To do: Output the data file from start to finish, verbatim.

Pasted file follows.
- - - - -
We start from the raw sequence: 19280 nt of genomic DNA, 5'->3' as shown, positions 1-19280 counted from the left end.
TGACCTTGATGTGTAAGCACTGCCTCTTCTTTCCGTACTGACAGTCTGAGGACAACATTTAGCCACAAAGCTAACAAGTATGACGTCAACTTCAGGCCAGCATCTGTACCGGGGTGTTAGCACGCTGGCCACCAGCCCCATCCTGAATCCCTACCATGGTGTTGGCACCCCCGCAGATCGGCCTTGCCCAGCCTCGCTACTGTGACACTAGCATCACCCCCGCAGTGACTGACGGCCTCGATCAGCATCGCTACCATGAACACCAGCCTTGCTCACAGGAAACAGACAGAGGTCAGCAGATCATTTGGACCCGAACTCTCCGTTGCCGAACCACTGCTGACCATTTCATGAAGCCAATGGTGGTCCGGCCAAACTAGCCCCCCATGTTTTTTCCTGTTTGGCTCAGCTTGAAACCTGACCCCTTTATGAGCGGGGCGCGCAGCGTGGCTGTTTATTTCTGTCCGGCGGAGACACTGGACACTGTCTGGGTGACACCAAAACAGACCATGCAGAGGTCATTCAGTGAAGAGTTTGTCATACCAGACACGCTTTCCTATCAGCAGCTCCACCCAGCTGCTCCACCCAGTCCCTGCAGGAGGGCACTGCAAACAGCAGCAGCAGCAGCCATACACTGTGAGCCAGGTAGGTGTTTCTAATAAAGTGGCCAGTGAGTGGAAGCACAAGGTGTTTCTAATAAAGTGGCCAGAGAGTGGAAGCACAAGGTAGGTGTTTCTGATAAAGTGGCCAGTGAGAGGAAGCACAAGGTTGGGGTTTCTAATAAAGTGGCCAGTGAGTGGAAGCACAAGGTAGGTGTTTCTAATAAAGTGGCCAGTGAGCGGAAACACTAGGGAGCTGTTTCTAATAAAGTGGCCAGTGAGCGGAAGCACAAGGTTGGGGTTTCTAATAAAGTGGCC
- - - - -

We start from the raw sequence: 19280 nt of genomic DNA, 5'->3' as shown, positions 1-19280 counted from the left end.
TGACCTTGATGTGTAAGCACTGCCTCTTCTTTCCGTACTGACAGTCTGAGGACAACATTTAGCCACAAAGCTAACAAGTATGACGTCAACTTCAGGCCAGCATCTGTACCGGGGTGTTAGCACGCTGGCCACCAGCCCCATCCTGAATCCCTACCATGGTGTTGGCACCCCCGCAGATCGGCCTTGCCCAGCCTCGCTACTGTGACACTAGCATCACCCCCGCAGTGACTGACGGCCTCGATCAGCATCGCTACCATGAACACCAGCCTTGCTCACAGGAAACAGACAGAGGTCAGCAGATCATTTGGACCCGAACTCTCCGTTGCCGAACCACTGCTGACCATTTCATGAAGCCAATGGTGGTCCGGCCAAACTAGCCCCCCATGTTTTTTCCTGTTTGGCTCAGCTTGAAACCTGACCCCTTTATGAGCGGGGCGCGCAGCGTGGCTGTTTATTTCTGTCCGGCGGAGACACTGGACACTGTCTGGGTGACACCAAAACAGACCATGCAGAGGTCATTCAGTGAAGAGTTTGTCATACCAGACACGCTTTCCTATCAGCAGCTCCACCCAGCTGCTCCACCCAGTCCCTGCAGGAGGGCACTGCAAACAGCAGCAGCAGCAGCCATACACTGTGAGCCAGGTAGGTGTTTCTAATAAAGTGGCCAGTGAGTGGAAGCACAAGGTGTTTCTAATAAAGTGGCCAGAGAGTGGAAGCACAAGGTAGGTGTTTCTGATAAAGTGGCCAGTGAGAGGAAGCACAAGGTTGGGGTTTCTAATAAAGTGGCCAGTGAGTGGAAGCACAAGGTAGGTGTTTCTAATAAAGTGGCCAGTGAGCGGAAACACTAGGGAGCTGTTTCTAATAAAGTGGCCAGTGAGCGGAAGCACAAGGTTGGGGTTTCTAATAAAGTGGCC